Published on: February 2, 2018
by Claire Toureille for IBTimes:
While the benefits of red wine are well documented when it comes to the heart, a new study has revealed that a glass or two of red is also good for the brain.
Consumed in small amounts, red wine can tamp down inflammations and “clean” the brain by getting rid of toxins, including those associated with Alzheimer’s.
A team from the University of Rochester Medical Center (URMC) looked into how both excessive and low levels of alcohol consumption affected the brains of lab mice.
The study, published in Scientific Reports, looks into the glymphatic system, the brain’s way of cleaning up. It works just like a flush – a substance known as cerebral spinal fluid (CSF) is pumped into brain tissue and clears brain waste. It does away with toxins such as proteins beta amyloid and tau, which are associated with Alzheimer’s disease and other forms of dementia.
Mice that were exposed to high levels of alcohol over a long period of time lost some of their motor skills and cognitive abilities and their brains were highly inflamed. But mice that ingested the equivalent of two and half glasses of wine a day showed lesser levels of brain inflammation and their CFS was more efficient.
That meant that their brains were clearing better than if they had not had wine.
“Studies have shown that low-to-moderate alcohol intake is associated with a lesser risk of dementia, while heavy drinking for many years confers an increased risk of cognitive decline,” sums up Maiken Nedergaard, co-director of the Center for Translational Neuromedicine at URMC.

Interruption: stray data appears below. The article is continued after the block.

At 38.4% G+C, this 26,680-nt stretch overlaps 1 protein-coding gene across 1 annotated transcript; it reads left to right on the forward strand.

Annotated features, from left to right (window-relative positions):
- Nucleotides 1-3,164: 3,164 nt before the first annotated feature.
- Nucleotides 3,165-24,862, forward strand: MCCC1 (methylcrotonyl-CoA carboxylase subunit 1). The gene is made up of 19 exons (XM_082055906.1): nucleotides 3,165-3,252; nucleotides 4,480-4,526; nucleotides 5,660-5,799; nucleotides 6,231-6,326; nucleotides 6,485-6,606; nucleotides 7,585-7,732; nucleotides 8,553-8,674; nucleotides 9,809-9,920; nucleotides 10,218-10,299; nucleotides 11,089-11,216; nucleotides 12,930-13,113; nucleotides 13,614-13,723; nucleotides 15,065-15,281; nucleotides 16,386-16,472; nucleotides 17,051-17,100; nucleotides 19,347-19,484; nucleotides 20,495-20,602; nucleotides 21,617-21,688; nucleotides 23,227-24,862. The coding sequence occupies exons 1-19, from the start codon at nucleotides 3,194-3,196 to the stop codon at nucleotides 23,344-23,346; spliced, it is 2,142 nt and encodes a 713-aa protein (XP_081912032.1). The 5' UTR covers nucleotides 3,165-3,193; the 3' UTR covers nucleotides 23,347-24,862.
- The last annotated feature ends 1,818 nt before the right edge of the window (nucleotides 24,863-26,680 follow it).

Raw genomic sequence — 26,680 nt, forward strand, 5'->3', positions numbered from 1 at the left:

I heart wine
This is the first time a study has shown that alcohol can be good for the brain although the effects of low amounts of red wine on the human heart are well known for helping lower the risks of cardiovascular diseases in both men and women.
A study by Louisiana State University published yesterday (1 February) shows that compounds in wine can help surgical treatments.
In a coronary angioplasty, for example, where a tiny balloon is inserted in the body to widen blocked or narrow arteries to ease bloodflow and lower the risk of cardiovascular diseases, there is a risk over time that the balloon will not by itself be enough to prevent arteries blocking or narrowing again. This is where red gets important: It contains two antioxidants that can prevent blood inflammation: resveratrol and quercetin.
“By delivering red wine antioxidants during conventional angioplasty, it may be possible to prevent excess tissue from building up and the blood vessel from narrowing again as it heals,” said lead author Dr Tammy Dugas.
Dugas is building a stent (a short tube tiny enough to fit into a blood vessel) to slowly release antioxidants found in red wine into the body in order to prevent blood vessels from clotting and inflammation.
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